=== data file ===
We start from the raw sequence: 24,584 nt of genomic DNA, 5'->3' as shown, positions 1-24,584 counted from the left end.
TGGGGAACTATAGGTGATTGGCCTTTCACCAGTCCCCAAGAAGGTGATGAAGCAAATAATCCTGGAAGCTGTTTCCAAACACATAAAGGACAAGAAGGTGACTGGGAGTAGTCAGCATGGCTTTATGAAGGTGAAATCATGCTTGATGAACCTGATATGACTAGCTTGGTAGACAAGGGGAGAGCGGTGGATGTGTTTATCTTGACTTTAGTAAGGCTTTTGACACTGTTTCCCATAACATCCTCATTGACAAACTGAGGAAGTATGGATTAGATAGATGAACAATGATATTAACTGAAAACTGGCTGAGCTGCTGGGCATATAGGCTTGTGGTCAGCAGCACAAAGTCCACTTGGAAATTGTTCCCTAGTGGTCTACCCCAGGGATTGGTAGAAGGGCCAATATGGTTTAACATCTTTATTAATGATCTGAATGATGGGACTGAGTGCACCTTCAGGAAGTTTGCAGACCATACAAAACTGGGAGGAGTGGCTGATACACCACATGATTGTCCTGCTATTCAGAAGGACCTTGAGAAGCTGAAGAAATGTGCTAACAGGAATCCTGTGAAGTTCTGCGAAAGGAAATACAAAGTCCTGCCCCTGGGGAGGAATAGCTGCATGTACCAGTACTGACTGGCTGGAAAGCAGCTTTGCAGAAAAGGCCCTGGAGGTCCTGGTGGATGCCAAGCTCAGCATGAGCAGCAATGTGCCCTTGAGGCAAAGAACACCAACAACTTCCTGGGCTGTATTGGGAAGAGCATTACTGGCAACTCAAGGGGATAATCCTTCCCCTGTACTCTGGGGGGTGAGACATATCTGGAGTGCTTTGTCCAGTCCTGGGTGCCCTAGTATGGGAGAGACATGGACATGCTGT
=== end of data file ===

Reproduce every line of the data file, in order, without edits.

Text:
We start from the raw sequence: 24,584 nt of genomic DNA, 5'->3' as shown, positions 1-24,584 counted from the left end.
TGGGGAACTATAGGTGATTGGCCTTTCACCAGTCCCCAAGAAGGTGATGAAGCAAATAATCCTGGAAGCTGTTTCCAAACACATAAAGGACAAGAAGGTGACTGGGAGTAGTCAGCATGGCTTTATGAAGGTGAAATCATGCTTGATGAACCTGATATGACTAGCTTGGTAGACAAGGGGAGAGCGGTGGATGTGTTTATCTTGACTTTAGTAAGGCTTTTGACACTGTTTCCCATAACATCCTCATTGACAAACTGAGGAAGTATGGATTAGATAGATGAACAATGATATTAACTGAAAACTGGCTGAGCTGCTGGGCATATAGGCTTGTGGTCAGCAGCACAAAGTCCACTTGGAAATTGTTCCCTAGTGGTCTACCCCAGGGATTGGTAGAAGGGCCAATATGGTTTAACATCTTTATTAATGATCTGAATGATGGGACTGAGTGCACCTTCAGGAAGTTTGCAGACCATACAAAACTGGGAGGAGTGGCTGATACACCACATGATTGTCCTGCTATTCAGAAGGACCTTGAGAAGCTGAAGAAATGTGCTAACAGGAATCCTGTGAAGTTCTGCGAAAGGAAATACAAAGTCCTGCCCCTGGGGAGGAATAGCTGCATGTACCAGTACTGACTGGCTGGAAAGCAGCTTTGCAGAAAAGGCCCTGGAGGTCCTGGTGGATGCCAAGCTCAGCATGAGCAGCAATGTGCCCTTGAGGCAAAGAACACCAACAACTTCCTGGGCTGTATTGGGAAGAGCATTACTGGCAACTCAAGGGGATAATCCTTCCCCTGTACTCTGGGGGGTGAGACATATCTGGAGTGCTTTGTCCAGTCCTGGGTGCCCTAGTATGGGAGAGACATGGACATGCTGT